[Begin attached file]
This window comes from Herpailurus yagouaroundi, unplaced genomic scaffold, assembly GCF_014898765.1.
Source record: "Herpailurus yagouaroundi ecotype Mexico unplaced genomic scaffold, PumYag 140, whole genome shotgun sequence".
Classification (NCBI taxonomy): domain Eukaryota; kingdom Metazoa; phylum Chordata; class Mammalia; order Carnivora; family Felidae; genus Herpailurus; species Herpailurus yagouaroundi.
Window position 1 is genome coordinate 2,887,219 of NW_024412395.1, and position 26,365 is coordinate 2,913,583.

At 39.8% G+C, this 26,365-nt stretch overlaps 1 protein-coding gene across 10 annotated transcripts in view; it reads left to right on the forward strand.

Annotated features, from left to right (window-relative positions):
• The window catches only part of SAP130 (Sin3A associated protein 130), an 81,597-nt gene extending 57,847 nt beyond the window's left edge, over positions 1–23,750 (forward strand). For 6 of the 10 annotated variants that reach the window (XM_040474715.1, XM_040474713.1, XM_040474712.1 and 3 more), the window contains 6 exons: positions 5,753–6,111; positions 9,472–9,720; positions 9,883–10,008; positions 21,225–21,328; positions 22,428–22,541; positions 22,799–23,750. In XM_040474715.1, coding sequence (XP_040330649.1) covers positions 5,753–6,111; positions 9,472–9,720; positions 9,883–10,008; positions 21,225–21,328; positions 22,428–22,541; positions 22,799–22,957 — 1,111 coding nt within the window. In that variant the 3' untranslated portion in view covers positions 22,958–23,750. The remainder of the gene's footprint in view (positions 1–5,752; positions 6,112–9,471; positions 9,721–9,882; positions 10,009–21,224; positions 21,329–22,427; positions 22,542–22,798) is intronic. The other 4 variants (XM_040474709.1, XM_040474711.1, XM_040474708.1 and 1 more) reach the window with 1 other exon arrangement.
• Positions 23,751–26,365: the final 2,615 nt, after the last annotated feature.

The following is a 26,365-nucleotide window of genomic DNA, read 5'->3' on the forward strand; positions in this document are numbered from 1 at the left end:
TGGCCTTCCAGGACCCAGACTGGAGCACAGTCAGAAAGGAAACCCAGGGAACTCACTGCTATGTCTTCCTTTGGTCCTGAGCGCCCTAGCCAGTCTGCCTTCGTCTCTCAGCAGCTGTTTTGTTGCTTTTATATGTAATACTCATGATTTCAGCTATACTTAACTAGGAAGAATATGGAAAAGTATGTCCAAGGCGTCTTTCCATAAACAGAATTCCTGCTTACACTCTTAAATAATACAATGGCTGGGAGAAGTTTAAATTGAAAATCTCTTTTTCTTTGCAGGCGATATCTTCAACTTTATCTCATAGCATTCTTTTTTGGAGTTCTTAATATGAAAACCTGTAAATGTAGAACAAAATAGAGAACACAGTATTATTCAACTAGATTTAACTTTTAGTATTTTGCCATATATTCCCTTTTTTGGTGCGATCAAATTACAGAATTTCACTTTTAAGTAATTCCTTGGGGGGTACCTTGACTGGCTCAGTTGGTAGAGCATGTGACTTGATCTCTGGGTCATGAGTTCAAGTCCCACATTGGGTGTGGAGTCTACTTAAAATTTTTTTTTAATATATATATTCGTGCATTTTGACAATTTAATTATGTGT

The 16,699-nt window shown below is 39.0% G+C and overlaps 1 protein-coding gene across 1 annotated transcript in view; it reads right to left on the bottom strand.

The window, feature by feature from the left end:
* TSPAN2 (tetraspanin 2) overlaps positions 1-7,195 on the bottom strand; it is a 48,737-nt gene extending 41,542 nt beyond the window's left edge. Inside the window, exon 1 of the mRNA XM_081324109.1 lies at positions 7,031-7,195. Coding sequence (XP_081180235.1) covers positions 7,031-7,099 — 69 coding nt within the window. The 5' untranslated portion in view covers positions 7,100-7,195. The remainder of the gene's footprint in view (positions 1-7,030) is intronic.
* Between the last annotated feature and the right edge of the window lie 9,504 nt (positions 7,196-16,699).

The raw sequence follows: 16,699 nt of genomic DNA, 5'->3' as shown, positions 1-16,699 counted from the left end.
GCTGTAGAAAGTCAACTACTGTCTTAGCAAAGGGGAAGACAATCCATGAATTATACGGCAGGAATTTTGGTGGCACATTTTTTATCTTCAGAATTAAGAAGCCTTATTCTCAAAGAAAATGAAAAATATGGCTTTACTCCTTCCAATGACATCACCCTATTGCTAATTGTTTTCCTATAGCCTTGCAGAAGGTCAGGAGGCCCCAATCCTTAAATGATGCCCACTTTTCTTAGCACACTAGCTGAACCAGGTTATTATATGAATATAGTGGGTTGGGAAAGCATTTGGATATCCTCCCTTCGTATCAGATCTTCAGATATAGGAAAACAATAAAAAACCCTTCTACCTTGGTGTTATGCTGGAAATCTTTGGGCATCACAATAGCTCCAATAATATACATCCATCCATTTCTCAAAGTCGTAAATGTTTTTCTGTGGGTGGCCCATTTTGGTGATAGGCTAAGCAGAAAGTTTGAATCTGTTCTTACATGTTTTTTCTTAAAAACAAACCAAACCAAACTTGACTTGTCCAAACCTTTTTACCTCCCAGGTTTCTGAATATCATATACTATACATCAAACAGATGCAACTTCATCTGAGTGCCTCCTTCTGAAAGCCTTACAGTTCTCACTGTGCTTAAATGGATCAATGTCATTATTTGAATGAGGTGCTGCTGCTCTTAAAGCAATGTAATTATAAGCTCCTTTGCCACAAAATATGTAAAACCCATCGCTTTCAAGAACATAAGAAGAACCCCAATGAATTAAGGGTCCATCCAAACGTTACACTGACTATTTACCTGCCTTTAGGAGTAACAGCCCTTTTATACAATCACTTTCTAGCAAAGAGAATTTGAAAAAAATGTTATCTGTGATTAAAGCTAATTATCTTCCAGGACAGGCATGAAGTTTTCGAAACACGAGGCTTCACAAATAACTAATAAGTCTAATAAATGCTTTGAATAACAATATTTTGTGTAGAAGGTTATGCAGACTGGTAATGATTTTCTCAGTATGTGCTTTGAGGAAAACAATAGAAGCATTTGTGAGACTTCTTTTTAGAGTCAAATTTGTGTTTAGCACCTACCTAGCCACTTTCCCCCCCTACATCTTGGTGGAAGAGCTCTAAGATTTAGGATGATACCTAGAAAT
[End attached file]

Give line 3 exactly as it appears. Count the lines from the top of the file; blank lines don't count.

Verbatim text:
Classification (NCBI taxonomy): domain Eukaryota; kingdom Metazoa; phylum Chordata; class Mammalia; order Carnivora; family Felidae; genus Herpailurus; species Herpailurus yagouaroundi.